You may have a select few coworkers who are gods of positive energy. No matter what’s thrown at them, they grasp onto it, give it their best shot, and keep walking forward with a smile on their face. My former boss was this person. And I - the lucky employee. We constantly had curveballs thrown at us, yet my boss always kept a smile on his face. No matter how much of what we received could send 90% of most people jumping out of their office windows in frustration, he just smiled and said “ok, let me get back to you.” He’d then approach me with this new “opportunity” of work to get done. He always put a positive spin to it. And you know why? Because he should.
When you’re a people manager your first and most important responsibility is to lead by example. Even if you’re not yet in a leadership position, make this your top priority because that will get you there.
So let me throw out a few all-too-common office chatter scenes and advise you on whether you should REACT or NOT REACT:
Did you hear so-and-so said such-and-such to Boss-person yesterday? DON’T REACT.
There, I started with the easy one first. Do not spend your time, on someone else’s dime, talking gossip. We’re all adults here, and trust me, you do not want to be the one seen as the teenage child chatting it up next to the water cooler. An intelligent person can deduce, that if you’re going to gossip to them about others, you will one day gossip to others about them. So just stop, it doesn’t look good on you.
- Similarly, you overhear rumors that coworkers are talking about you: DON’T REACT.
In fact, consider this horrible gesture towards you to be a compliment. Insecure people spread rumors. And if you’re the one they’re spreading rumors about, it’s most likely because they’re worried about some quality or skillset you have that they don’t. Just smile, keep your head up, and strive for nothing more than to be your personal best. When you do that, the only person who looks bad is most certainly not you.
3. The meeting you prepped so long for just got pushed back: REACT...CONSTRUCTIVELY.
Accept the rescheduled time as there could be a valid reason. Then, 24 hours prior to your new meeting time, send the culprit a vibrant email saying, “Hi [Culprit] – Just wanted to thank you in advance for our time scheduled tomorrow. I’m eager to share my insights and observations on [xyz subject matter] with you as I truly believe this can bring value to your team [or insert some other corporate jargon here]. Again thanks so much for this opportunity and I look forward to tomorrow! Kind regards – [Victim].” The recipient will appreciate being held accountable to the meeting time and may even feel a bit enchanted by your enthusiasm.
4. You overhear rumors that somebody else is taking your promotion: REACT. BUT DO NOT WHINE.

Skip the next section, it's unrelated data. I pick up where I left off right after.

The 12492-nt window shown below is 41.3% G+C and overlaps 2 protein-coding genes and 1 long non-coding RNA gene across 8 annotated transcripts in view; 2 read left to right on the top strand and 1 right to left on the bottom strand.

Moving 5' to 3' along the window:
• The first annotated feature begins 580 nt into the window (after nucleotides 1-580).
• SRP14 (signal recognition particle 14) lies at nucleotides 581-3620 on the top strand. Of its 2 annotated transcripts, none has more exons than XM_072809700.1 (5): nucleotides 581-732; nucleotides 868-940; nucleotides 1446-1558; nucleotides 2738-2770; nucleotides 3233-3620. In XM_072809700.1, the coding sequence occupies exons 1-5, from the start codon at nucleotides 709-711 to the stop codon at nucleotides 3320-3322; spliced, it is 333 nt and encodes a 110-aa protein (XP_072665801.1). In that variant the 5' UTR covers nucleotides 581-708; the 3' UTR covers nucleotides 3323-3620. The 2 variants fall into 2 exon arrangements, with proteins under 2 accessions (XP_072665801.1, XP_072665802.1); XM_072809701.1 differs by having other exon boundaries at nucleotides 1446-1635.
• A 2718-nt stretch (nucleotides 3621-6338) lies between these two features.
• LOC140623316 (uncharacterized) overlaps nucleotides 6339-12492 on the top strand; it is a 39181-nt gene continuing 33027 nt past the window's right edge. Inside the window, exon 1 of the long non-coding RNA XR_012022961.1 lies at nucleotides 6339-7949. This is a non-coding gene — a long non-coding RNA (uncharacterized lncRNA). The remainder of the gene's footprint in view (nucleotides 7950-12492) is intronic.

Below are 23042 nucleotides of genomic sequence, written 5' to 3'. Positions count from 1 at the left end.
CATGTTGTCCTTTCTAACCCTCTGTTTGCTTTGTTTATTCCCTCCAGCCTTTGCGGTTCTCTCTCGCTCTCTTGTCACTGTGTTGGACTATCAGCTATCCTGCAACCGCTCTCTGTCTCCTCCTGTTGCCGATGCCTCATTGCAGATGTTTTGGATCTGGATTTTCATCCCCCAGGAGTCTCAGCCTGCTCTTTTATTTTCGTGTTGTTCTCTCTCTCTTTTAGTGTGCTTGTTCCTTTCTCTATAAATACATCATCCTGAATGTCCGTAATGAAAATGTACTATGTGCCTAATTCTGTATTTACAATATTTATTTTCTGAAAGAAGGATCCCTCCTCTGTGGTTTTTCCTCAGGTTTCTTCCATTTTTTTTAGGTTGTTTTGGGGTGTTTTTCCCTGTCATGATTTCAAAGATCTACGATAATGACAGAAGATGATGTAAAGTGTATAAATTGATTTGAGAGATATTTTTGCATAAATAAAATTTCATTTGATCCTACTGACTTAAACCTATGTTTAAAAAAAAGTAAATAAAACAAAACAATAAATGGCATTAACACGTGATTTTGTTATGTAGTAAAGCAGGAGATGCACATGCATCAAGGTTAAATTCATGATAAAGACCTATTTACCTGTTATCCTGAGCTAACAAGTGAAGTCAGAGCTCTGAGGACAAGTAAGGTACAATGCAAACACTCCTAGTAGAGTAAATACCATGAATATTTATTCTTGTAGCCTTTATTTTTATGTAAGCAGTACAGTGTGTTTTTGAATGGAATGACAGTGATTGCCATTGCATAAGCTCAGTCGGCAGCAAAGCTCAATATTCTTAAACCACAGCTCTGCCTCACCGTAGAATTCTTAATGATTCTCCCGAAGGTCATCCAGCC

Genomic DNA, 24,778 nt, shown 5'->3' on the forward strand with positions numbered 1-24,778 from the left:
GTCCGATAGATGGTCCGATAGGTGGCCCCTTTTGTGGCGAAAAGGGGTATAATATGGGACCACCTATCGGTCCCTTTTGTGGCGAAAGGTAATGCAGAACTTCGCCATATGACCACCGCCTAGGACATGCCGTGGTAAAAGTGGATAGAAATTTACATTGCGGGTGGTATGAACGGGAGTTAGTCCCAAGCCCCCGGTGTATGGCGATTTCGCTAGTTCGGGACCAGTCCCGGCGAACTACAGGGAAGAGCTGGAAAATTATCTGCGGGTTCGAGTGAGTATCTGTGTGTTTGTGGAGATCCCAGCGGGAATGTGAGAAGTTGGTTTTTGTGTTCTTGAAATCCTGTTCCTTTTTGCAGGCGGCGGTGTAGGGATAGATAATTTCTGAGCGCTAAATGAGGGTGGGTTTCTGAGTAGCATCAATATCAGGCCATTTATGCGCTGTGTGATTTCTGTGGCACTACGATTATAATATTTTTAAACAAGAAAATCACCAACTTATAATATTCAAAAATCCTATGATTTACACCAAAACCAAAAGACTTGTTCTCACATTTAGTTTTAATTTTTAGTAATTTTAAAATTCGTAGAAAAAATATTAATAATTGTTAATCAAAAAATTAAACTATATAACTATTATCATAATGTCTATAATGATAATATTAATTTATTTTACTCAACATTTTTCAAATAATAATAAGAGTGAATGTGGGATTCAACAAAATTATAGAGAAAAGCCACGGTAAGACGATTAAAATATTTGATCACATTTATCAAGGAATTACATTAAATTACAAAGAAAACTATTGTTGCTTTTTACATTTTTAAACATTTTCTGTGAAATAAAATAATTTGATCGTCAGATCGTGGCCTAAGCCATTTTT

The squeaky wheel gets the oil, right? Gosh I hate that saying. BUT, here’s one thing I’ve learned since managing people – there is no possible way I will know what thoughts my employee is having unless he or she tells me. Just no possible way. So if you want or wanted something, make sure your boss first knows it. (Hint – you have to tell them.) Second, ask what stand-out qualifications your boss was looking for in that promoted position. If you do your homework ahead of time to preempt these said qualifications, you’ll have your responses ready as to how you feel your contributions over the last year easily demonstrate you’ve got what it takes to fill those shoes. Then, ask when the next promotional opportunity will be and clearly state that you want the position.
5. What you were originally instructed to do is completely wrong and you have to start all over. DON’T REACT.
Stay positive and in control of your emotions. Allow me to demonstrate two different reactions to a common situation.
[Scene: Shitake (not the mushroom) hits the fan]
Person A says: “Are you flipping serious?? I KNEW we shouldn’t have done that, and I even told him but he didn’t listen!” (Sorry guys, for some reason the masculine pronoun in this scenario just seems to fit. But if it helps, you have my full approval to assume Person A is of the female gender, just this once.)
Person B says: “Oh wow, really? Ok well let’s make sure we all fully understand the task, and no worries, we’ll get through this together.”
My #1 rule of thumb, especially if you are a leader or aspire to be – never ever show your frustration or stress to those around you. It makes you look like you’re not fit for your role and would have a hard time taking on additional responsibilities come promotion time. Disclaimer: Don’t confuse this advice with not saying “no” when you just can’t do something. If you don’t have the bandwidth to tackle the situation at hand, then by all means speak up, but do so tactfully and professionally. Cool, calm, and collected will always win in the long-run.
Simple conclusion: People vibes, whether negative or positive, are contagious. You choose the vibes you want people to remember you by.
Leaders - I’d love to hear from you! What makes a standout employee look promotable versus incapable when curveballs are thrown at them? Which of their actions, good or bad, do you store in your memory for a rainy or sun-shiny day? Please share below!